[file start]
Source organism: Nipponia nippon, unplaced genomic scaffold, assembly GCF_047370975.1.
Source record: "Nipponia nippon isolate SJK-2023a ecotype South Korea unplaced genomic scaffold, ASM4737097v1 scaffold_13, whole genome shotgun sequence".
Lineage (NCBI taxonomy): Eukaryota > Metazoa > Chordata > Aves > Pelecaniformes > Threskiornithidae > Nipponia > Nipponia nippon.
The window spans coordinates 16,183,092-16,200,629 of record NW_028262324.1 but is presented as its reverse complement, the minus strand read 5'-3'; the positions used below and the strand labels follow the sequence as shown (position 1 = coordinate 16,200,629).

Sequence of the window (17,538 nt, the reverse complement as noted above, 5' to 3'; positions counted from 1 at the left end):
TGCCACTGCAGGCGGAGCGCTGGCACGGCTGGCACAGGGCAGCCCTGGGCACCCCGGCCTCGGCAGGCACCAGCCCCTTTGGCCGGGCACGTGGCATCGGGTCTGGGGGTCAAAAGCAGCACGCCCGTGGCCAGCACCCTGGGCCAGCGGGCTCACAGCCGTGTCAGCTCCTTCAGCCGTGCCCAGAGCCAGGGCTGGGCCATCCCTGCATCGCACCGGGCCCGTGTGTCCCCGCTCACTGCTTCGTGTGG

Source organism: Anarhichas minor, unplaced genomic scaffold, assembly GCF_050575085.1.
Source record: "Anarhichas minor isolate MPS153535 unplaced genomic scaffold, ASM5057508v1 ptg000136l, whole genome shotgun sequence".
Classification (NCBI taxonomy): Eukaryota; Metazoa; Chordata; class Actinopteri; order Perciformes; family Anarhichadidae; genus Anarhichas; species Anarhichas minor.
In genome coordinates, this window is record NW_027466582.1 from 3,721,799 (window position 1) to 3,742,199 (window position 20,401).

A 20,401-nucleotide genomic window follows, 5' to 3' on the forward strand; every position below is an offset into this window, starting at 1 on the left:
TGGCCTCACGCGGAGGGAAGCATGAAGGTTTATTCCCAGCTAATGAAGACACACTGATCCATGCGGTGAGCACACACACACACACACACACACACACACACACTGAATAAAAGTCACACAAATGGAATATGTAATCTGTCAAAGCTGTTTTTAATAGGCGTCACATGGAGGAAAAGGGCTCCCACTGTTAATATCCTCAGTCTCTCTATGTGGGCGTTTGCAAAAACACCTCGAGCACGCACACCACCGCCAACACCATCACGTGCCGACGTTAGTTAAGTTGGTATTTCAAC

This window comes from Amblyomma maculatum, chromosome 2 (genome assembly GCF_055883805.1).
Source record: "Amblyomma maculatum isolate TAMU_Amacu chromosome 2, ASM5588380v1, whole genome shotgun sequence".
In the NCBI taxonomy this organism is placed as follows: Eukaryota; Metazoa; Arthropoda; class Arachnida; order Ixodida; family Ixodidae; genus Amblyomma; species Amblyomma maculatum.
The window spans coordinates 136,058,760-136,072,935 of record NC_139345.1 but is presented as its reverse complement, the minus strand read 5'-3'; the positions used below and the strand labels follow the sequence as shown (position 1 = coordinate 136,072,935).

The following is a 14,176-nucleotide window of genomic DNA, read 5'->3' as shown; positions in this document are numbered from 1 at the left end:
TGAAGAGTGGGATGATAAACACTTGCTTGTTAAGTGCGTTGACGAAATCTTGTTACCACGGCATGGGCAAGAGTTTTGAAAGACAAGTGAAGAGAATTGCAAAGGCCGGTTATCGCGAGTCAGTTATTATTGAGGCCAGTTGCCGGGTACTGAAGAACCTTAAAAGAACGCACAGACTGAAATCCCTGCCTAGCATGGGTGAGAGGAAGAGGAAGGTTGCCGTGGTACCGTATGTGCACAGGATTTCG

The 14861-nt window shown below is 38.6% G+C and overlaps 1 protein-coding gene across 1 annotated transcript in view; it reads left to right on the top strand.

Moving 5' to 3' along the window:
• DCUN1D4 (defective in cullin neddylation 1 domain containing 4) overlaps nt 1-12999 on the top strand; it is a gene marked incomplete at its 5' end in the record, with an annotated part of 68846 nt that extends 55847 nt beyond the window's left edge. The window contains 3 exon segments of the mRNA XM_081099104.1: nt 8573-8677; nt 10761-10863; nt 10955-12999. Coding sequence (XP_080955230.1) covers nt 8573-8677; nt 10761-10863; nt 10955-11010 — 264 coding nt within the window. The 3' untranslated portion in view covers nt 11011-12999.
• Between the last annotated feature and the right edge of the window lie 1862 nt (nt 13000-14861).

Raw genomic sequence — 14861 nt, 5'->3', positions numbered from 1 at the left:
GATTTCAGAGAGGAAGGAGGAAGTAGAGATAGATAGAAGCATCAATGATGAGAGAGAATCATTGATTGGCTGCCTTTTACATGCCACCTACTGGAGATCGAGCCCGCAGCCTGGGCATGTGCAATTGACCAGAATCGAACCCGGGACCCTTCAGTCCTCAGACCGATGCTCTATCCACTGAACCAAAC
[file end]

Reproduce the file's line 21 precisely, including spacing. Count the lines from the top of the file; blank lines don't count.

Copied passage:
• DCUN1D4 (defective in cullin neddylation 1 domain containing 4) overlaps nt 1-12999 on the top strand; it is a gene marked incomplete at its 5' end in the record, with an annotated part of 68846 nt that extends 55847 nt beyond the window's left edge. The window contains 3 exon segments of the mRNA XM_081099104.1: nt 8573-8677; nt 10761-10863; nt 10955-12999. Coding sequence (XP_080955230.1) covers nt 8573-8677; nt 10761-10863; nt 10955-11010 — 264 coding nt within the window. The 3' untranslated portion in view covers nt 11011-12999.